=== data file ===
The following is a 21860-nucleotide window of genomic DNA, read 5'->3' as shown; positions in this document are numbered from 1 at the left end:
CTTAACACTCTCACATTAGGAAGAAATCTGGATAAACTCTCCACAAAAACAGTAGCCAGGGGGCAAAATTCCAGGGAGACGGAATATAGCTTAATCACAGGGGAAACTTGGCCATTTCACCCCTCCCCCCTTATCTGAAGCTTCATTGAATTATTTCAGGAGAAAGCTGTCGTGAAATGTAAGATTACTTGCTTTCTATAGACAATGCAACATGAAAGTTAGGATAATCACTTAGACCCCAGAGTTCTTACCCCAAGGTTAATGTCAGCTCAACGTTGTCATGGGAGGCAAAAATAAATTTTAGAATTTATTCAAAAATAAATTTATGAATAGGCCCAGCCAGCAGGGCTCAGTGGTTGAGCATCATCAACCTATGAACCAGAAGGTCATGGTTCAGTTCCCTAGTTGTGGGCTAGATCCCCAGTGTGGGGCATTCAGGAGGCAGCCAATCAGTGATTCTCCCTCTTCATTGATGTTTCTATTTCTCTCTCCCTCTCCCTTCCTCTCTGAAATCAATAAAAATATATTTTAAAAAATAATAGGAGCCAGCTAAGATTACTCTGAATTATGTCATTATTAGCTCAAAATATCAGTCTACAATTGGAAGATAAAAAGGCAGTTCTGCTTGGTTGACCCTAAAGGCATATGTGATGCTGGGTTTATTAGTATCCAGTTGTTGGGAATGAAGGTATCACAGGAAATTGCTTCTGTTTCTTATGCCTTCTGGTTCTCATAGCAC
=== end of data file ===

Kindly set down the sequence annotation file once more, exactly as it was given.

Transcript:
The following is a 21860-nucleotide window of genomic DNA, read 5'->3' as shown; positions in this document are numbered from 1 at the left end:
CTTAACACTCTCACATTAGGAAGAAATCTGGATAAACTCTCCACAAAAACAGTAGCCAGGGGGCAAAATTCCAGGGAGACGGAATATAGCTTAATCACAGGGGAAACTTGGCCATTTCACCCCTCCCCCCTTATCTGAAGCTTCATTGAATTATTTCAGGAGAAAGCTGTCGTGAAATGTAAGATTACTTGCTTTCTATAGACAATGCAACATGAAAGTTAGGATAATCACTTAGACCCCAGAGTTCTTACCCCAAGGTTAATGTCAGCTCAACGTTGTCATGGGAGGCAAAAATAAATTTTAGAATTTATTCAAAAATAAATTTATGAATAGGCCCAGCCAGCAGGGCTCAGTGGTTGAGCATCATCAACCTATGAACCAGAAGGTCATGGTTCAGTTCCCTAGTTGTGGGCTAGATCCCCAGTGTGGGGCATTCAGGAGGCAGCCAATCAGTGATTCTCCCTCTTCATTGATGTTTCTATTTCTCTCTCCCTCTCCCTTCCTCTCTGAAATCAATAAAAATATATTTTAAAAAATAATAGGAGCCAGCTAAGATTACTCTGAATTATGTCATTATTAGCTCAAAATATCAGTCTACAATTGGAAGATAAAAAGGCAGTTCTGCTTGGTTGACCCTAAAGGCATATGTGATGCTGGGTTTATTAGTATCCAGTTGTTGGGAATGAAGGTATCACAGGAAATTGCTTCTGTTTCTTATGCCTTCTGGTTCTCATAGCAC